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Developing a pro-business attitude
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Over the years, one thing I have learned about automobiles is that your wheels need to be aligned. You get better gas mileage, and the car performs at a higher level. It also prevents some wear and tear on the car. In economic development I have learned how important alignment is between the public and private sectors. When the two sectors are working together for economic development, amazing things can happen. When the two are at odds with each other, there can be stagnation and distrust.

I think most of us would agree that it is the private sector that drives the economy. When the private sector is doing well, there are more tax dollars to support the government. More dollars are spent on new cars, houses, dining, recreation and the arts. So how can the public sector support the private sector in ensuring that the private sector can fly? Some people call it a pro-business attitude. Others call it reducing barriers to business and finding creative ways to support the needs of business while balancing what is important for the public good.

I would like to propose that we make Stanislaus County the most pro-business county in California. There are several things we can do to achieve this goal. First, we can improve the permitting process. When a company wants to expand, what can we do to expedite the permitting process and make it as friendly as possible? Recently, Hilmar Cheese announced an expansion in Turlock. Turlock city staff and elected officials worked with the company to fast track the permitting process in which permits that would have taken months to secure were granted in weeks. Turlock found ways to get pre-approval on certain permits before Hilmar's decision to expand was announced. This is the kind of out-of-the-box thinking we need.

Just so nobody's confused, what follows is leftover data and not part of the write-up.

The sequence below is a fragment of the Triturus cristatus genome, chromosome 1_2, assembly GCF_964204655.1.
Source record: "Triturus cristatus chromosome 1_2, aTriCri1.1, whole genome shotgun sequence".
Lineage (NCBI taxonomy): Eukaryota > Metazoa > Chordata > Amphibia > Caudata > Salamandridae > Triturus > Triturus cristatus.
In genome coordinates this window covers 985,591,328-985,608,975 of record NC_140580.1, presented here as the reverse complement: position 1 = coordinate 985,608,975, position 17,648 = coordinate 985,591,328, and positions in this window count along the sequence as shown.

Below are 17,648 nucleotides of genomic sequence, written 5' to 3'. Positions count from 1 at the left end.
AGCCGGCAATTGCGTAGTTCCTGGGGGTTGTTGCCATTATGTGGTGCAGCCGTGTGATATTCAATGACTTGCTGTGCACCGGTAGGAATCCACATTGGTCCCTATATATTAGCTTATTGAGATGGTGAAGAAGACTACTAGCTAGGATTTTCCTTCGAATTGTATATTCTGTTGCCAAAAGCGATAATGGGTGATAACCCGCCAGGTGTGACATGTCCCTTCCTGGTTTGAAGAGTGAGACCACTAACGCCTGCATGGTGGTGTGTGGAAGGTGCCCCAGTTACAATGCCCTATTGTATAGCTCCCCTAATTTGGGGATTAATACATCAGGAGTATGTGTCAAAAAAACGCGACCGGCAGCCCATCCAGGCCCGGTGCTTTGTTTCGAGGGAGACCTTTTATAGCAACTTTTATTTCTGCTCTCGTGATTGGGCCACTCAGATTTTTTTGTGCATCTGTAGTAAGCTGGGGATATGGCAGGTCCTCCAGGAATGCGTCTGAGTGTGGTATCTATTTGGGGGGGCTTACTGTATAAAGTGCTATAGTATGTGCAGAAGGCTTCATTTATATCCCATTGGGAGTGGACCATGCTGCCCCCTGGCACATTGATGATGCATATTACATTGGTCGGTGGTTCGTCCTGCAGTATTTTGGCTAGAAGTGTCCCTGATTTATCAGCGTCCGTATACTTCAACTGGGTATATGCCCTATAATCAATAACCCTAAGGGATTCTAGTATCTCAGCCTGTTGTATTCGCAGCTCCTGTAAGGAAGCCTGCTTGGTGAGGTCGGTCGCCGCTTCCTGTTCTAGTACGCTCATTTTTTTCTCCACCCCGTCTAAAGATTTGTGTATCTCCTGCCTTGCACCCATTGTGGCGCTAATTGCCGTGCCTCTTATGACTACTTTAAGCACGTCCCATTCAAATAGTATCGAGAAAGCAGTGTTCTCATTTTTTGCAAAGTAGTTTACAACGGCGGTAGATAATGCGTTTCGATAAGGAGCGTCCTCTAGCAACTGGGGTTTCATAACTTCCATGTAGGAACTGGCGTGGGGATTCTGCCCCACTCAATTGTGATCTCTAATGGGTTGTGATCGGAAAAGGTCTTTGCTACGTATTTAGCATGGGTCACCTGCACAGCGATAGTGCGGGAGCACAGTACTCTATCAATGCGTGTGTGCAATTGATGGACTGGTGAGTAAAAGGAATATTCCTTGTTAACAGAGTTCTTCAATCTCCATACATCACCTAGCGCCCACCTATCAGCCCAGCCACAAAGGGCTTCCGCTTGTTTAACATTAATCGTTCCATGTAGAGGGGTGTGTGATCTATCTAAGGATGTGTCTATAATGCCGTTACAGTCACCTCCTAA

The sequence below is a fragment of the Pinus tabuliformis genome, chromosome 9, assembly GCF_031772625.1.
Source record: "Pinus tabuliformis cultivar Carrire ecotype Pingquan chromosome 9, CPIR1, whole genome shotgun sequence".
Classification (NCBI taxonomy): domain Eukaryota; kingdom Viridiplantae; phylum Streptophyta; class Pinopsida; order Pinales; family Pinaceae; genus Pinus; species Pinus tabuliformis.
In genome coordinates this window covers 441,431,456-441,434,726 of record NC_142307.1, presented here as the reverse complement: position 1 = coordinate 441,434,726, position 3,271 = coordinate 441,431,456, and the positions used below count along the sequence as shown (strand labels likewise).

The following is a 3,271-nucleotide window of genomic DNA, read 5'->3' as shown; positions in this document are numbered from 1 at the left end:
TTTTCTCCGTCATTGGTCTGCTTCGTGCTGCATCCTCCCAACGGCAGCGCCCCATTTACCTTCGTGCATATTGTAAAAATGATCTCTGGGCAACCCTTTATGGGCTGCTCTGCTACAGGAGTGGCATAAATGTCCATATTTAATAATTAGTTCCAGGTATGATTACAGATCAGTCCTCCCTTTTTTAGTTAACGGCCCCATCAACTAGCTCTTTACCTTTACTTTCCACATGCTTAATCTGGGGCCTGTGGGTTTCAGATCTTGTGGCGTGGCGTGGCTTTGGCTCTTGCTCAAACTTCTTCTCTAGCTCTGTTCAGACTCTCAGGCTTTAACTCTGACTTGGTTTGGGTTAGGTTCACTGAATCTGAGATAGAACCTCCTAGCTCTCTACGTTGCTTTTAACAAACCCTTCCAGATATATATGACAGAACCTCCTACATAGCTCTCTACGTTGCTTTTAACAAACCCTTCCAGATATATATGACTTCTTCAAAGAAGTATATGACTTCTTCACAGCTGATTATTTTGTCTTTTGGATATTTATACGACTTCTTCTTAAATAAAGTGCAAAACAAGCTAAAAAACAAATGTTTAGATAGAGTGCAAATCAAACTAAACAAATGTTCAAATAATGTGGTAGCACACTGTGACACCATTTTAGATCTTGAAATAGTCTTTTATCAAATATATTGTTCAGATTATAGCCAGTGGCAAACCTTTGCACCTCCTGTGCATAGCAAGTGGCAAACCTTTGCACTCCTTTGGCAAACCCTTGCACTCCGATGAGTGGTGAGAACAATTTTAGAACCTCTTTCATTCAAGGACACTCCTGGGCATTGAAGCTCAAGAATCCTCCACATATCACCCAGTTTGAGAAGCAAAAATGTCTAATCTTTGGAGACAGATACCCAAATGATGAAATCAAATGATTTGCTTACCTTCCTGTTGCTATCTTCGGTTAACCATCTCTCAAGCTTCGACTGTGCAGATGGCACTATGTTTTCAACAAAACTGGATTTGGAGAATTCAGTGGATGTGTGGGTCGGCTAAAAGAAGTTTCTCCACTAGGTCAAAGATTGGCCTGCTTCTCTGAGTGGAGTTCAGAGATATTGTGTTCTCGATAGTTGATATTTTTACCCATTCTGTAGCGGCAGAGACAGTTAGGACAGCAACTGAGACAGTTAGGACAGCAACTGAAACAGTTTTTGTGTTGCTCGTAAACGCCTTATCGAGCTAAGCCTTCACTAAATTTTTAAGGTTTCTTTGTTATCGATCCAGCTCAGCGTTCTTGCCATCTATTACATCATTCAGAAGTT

Second, city staffers, elected officials and our Chamber of Commerce partners can join us on our business visitation program. When we conduct these visits we ask the business executives a number of questions about their experience in the community. The visit helps us to accomplish three goals. We build a relationship of trust with the company executives. We learn about immediate issues that need to be resolved. And we gather a lot of aggregate data that can help us see trends. When we learn about issues we also need to resolve them. Recently, I had the opportunity to join Bryan Whitemyer, city manager of Oakdale, on a visit to a prominent Oakdale company. We conducted the survey. A parking issue came up in the course of the conversation. Bryan solved the issue the very next day. We received a very complimentary email from the company's lead manager. This is a great example of achieving alignment between the public and private sectors.

Third, we can take a look at the fees we assess. Would it be advantageous to make sure our fees are in the bottom tier of fees throughout the state? I have seen some data to show that we are favorable compared to the Bay Area and neighboring counties. But how do we compare with all California counties? That will be a good research project for our Business Resource Center.

Finally, we can all project a pro-business attitude in the way we interact with customers. Nobody does customer service better than the Broadmoor Resort in Colorado Springs. As part of my recruitment to my former job in Colorado Springs, my wife and I were put up at the Broadmoor. They assigned us a porter named Randy who was to make sure that we were treated like royalty. He knew our names. He opened the door for us. He carried our luggage. When we arrived in our room, he even poured us a drink. When we were all settled, Randy asked if there was anything else he could do. I replied, "Can you do a quick song and dance routine?" He thought I was serious. After thinking for a couple of moments, Randy responded, "I don't dance and sing, but I know someone who does." I then told him I was kidding. A look of relief swept over his face. If we all had that level of customer service, each business executive we deal with would feel that they are the most important person on the planet.

Control the things we can control! We can control our attitudes toward business.